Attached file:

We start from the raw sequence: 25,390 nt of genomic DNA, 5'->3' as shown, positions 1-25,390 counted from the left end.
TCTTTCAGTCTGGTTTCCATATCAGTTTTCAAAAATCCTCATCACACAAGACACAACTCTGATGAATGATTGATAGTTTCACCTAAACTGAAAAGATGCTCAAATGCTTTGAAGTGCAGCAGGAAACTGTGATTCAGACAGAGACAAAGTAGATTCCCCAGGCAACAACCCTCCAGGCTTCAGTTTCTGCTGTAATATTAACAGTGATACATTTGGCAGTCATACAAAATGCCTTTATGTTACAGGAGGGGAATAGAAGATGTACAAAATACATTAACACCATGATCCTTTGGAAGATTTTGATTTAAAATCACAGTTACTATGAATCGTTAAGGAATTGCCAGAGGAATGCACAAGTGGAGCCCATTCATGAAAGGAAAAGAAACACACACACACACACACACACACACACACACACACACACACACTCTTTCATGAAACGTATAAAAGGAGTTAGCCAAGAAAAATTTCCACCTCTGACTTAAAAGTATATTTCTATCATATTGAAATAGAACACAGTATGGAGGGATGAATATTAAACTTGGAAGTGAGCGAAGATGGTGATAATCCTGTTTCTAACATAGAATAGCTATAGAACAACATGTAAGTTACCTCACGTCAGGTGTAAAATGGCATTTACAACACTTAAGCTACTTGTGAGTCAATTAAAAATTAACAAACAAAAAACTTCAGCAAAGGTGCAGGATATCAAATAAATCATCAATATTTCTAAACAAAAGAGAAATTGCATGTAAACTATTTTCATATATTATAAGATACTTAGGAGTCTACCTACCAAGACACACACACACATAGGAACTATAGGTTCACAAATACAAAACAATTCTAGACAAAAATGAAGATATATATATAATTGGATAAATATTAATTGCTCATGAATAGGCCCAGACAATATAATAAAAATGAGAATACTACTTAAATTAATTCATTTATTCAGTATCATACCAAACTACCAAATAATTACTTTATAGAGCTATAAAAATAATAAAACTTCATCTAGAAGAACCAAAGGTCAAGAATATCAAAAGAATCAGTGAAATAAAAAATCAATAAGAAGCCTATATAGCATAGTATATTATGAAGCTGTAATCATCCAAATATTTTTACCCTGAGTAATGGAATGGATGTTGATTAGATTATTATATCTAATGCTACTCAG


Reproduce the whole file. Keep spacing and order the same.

We start from the raw sequence: 25,390 nt of genomic DNA, 5'->3' as shown, positions 1-25,390 counted from the left end.
TCTTTCAGTCTGGTTTCCATATCAGTTTTCAAAAATCCTCATCACACAAGACACAACTCTGATGAATGATTGATAGTTTCACCTAAACTGAAAAGATGCTCAAATGCTTTGAAGTGCAGCAGGAAACTGTGATTCAGACAGAGACAAAGTAGATTCCCCAGGCAACAACCCTCCAGGCTTCAGTTTCTGCTGTAATATTAACAGTGATACATTTGGCAGTCATACAAAATGCCTTTATGTTACAGGAGGGGAATAGAAGATGTACAAAATACATTAACACCATGATCCTTTGGAAGATTTTGATTTAAAATCACAGTTACTATGAATCGTTAAGGAATTGCCAGAGGAATGCACAAGTGGAGCCCATTCATGAAAGGAAAAGAAACACACACACACACACACACACACACACACACACACACACACACTCTTTCATGAAACGTATAAAAGGAGTTAGCCAAGAAAAATTTCCACCTCTGACTTAAAAGTATATTTCTATCATATTGAAATAGAACACAGTATGGAGGGATGAATATTAAACTTGGAAGTGAGCGAAGATGGTGATAATCCTGTTTCTAACATAGAATAGCTATAGAACAACATGTAAGTTACCTCACGTCAGGTGTAAAATGGCATTTACAACACTTAAGCTACTTGTGAGTCAATTAAAAATTAACAAACAAAAAACTTCAGCAAAGGTGCAGGATATCAAATAAATCATCAATATTTCTAAACAAAAGAGAAATTGCATGTAAACTATTTTCATATATTATAAGATACTTAGGAGTCTACCTACCAAGACACACACACACATAGGAACTATAGGTTCACAAATACAAAACAATTCTAGACAAAAATGAAGATATATATATAATTGGATAAATATTAATTGCTCATGAATAGGCCCAGACAATATAATAAAAATGAGAATACTACTTAAATTAATTCATTTATTCAGTATCATACCAAACTACCAAATAATTACTTTATAGAGCTATAAAAATAATAAAACTTCATCTAGAAGAACCAAAGGTCAAGAATATCAAAAGAATCAGTGAAATAAAAAATCAATAAGAAGCCTATATAGCATAGTATATTATGAAGCTGTAATCATCCAAATATTTTTACCCTGAGTAATGGAATGGATGTTGATTAGATTATTATATCTAATGCTACTCAG